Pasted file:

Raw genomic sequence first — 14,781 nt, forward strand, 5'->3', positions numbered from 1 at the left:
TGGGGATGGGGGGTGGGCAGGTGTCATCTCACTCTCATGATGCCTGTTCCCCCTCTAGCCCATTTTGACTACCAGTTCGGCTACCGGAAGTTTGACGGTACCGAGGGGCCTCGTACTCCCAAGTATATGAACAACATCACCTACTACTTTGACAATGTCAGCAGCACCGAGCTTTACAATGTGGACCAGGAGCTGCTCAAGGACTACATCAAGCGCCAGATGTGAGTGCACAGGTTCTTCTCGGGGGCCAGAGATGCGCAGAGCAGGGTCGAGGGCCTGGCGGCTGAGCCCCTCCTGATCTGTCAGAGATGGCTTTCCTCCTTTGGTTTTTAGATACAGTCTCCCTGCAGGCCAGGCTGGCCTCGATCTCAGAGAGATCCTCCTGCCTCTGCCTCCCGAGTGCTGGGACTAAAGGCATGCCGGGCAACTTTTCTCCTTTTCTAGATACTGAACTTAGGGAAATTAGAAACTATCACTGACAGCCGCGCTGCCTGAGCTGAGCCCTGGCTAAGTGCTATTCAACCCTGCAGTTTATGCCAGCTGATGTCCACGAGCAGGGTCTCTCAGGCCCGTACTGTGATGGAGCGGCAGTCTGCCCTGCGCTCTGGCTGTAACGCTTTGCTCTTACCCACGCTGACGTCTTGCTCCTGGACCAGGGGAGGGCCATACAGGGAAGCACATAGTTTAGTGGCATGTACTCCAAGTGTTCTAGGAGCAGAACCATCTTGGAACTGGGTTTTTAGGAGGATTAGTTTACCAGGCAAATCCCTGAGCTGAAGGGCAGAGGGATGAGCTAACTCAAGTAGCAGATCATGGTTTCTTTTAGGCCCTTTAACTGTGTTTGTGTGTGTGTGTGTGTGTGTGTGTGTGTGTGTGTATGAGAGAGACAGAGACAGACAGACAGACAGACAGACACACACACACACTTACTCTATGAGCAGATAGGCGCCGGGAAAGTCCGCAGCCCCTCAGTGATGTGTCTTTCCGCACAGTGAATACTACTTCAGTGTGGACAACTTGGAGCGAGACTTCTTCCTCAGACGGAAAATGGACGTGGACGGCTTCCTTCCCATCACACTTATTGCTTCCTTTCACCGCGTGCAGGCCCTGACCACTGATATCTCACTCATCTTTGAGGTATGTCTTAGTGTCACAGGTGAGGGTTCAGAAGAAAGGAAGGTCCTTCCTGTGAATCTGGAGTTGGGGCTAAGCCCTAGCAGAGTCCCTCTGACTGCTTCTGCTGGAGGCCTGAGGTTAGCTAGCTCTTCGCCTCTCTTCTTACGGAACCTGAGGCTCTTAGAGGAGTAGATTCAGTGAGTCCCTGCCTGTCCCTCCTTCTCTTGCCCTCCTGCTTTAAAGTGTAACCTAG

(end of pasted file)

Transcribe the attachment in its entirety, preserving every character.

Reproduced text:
Raw genomic sequence first — 14,781 nt, forward strand, 5'->3', positions numbered from 1 at the left:
TGGGGATGGGGGGTGGGCAGGTGTCATCTCACTCTCATGATGCCTGTTCCCCCTCTAGCCCATTTTGACTACCAGTTCGGCTACCGGAAGTTTGACGGTACCGAGGGGCCTCGTACTCCCAAGTATATGAACAACATCACCTACTACTTTGACAATGTCAGCAGCACCGAGCTTTACAATGTGGACCAGGAGCTGCTCAAGGACTACATCAAGCGCCAGATGTGAGTGCACAGGTTCTTCTCGGGGGCCAGAGATGCGCAGAGCAGGGTCGAGGGCCTGGCGGCTGAGCCCCTCCTGATCTGTCAGAGATGGCTTTCCTCCTTTGGTTTTTAGATACAGTCTCCCTGCAGGCCAGGCTGGCCTCGATCTCAGAGAGATCCTCCTGCCTCTGCCTCCCGAGTGCTGGGACTAAAGGCATGCCGGGCAACTTTTCTCCTTTTCTAGATACTGAACTTAGGGAAATTAGAAACTATCACTGACAGCCGCGCTGCCTGAGCTGAGCCCTGGCTAAGTGCTATTCAACCCTGCAGTTTATGCCAGCTGATGTCCACGAGCAGGGTCTCTCAGGCCCGTACTGTGATGGAGCGGCAGTCTGCCCTGCGCTCTGGCTGTAACGCTTTGCTCTTACCCACGCTGACGTCTTGCTCCTGGACCAGGGGAGGGCCATACAGGGAAGCACATAGTTTAGTGGCATGTACTCCAAGTGTTCTAGGAGCAGAACCATCTTGGAACTGGGTTTTTAGGAGGATTAGTTTACCAGGCAAATCCCTGAGCTGAAGGGCAGAGGGATGAGCTAACTCAAGTAGCAGATCATGGTTTCTTTTAGGCCCTTTAACTGTGTTTGTGTGTGTGTGTGTGTGTGTGTGTGTGTGTGTGTATGAGAGAGACAGAGACAGACAGACAGACAGACAGACACACACACACACTTACTCTATGAGCAGATAGGCGCCGGGAAAGTCCGCAGCCCCTCAGTGATGTGTCTTTCCGCACAGTGAATACTACTTCAGTGTGGACAACTTGGAGCGAGACTTCTTCCTCAGACGGAAAATGGACGTGGACGGCTTCCTTCCCATCACACTTATTGCTTCCTTTCACCGCGTGCAGGCCCTGACCACTGATATCTCACTCATCTTTGAGGTATGTCTTAGTGTCACAGGTGAGGGTTCAGAAGAAAGGAAGGTCCTTCCTGTGAATCTGGAGTTGGGGCTAAGCCCTAGCAGAGTCCCTCTGACTGCTTCTGCTGGAGGCCTGAGGTTAGCTAGCTCTTCGCCTCTCTTCTTACGGAACCTGAGGCTCTTAGAGGAGTAGATTCAGTGAGTCCCTGCCTGTCCCTCCTTCTCTTGCCCTCCTGCTTTAAAGTGTAACCTAG